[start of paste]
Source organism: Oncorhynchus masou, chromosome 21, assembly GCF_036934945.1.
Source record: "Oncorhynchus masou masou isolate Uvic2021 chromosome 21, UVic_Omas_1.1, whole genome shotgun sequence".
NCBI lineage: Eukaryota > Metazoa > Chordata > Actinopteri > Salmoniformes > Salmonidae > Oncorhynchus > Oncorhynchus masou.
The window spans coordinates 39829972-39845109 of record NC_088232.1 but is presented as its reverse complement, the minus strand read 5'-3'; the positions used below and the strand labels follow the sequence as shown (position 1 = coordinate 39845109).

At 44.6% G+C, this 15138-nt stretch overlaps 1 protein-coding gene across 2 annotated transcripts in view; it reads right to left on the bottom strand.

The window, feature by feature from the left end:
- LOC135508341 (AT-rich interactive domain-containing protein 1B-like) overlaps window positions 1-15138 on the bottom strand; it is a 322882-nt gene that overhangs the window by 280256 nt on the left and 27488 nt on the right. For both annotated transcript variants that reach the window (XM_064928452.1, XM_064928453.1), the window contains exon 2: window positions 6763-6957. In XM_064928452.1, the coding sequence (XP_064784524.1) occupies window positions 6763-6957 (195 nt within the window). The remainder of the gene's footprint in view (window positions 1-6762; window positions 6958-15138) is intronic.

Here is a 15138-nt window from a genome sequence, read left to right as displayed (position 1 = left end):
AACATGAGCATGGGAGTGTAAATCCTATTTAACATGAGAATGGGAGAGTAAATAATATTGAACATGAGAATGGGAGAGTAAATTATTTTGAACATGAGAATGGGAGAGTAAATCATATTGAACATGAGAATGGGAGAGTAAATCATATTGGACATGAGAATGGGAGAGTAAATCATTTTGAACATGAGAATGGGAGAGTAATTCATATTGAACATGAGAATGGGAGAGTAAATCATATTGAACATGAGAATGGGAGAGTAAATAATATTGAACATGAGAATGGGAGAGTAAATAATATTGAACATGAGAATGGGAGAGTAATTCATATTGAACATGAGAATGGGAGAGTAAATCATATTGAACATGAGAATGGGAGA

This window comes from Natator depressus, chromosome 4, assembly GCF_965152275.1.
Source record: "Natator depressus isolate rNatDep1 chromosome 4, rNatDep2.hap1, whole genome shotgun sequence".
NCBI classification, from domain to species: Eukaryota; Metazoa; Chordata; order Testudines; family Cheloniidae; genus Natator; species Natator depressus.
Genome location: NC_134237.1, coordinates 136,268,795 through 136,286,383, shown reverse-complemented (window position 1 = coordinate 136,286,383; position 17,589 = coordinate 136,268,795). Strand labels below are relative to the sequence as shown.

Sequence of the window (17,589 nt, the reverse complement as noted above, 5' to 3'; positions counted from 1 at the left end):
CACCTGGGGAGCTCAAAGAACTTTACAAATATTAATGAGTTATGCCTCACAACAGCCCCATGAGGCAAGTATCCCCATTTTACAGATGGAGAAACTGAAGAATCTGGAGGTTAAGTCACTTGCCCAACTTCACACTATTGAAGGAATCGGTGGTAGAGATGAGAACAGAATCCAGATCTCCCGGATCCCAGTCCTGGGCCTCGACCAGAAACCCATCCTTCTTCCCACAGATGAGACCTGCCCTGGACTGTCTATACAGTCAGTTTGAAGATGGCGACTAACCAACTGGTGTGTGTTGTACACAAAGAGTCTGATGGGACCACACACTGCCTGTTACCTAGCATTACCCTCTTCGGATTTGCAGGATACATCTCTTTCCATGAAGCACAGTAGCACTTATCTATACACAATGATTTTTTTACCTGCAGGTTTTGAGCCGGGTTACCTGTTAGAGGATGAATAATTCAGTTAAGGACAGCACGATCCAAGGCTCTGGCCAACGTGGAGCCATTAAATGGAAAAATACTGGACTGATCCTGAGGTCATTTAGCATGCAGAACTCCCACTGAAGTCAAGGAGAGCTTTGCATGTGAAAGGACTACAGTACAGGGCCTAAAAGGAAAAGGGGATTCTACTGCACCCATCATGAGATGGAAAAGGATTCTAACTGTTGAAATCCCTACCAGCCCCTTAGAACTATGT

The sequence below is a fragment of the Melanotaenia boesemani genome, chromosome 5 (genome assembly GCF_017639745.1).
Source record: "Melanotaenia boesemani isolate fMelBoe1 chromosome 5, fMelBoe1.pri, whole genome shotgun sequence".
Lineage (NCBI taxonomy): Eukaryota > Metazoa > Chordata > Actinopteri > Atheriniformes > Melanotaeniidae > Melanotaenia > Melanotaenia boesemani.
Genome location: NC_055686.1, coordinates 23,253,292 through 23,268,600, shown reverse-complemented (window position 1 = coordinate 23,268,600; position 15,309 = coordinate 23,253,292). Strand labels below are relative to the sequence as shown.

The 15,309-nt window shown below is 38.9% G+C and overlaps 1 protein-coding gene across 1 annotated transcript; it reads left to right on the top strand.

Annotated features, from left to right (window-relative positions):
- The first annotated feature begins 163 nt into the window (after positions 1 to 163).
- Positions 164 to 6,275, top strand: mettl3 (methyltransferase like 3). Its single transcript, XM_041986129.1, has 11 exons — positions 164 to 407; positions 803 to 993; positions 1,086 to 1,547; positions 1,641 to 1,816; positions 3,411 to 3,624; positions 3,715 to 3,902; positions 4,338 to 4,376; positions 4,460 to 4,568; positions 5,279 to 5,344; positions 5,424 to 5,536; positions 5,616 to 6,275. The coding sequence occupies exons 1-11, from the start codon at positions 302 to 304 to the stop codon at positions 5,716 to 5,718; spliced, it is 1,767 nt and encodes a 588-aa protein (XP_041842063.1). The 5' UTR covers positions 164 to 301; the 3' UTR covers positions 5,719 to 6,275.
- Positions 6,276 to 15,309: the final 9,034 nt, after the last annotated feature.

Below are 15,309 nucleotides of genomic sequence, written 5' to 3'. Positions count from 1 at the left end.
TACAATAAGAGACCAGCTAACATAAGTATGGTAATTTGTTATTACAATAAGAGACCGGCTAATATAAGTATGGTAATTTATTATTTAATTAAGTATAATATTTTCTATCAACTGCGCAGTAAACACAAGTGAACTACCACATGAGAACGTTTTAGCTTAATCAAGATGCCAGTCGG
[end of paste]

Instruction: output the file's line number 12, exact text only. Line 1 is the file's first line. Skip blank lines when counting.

NCBI classification, from domain to species: Eukaryota; Metazoa; Chordata; order Testudines; family Cheloniidae; genus Natator; species Natator depressus.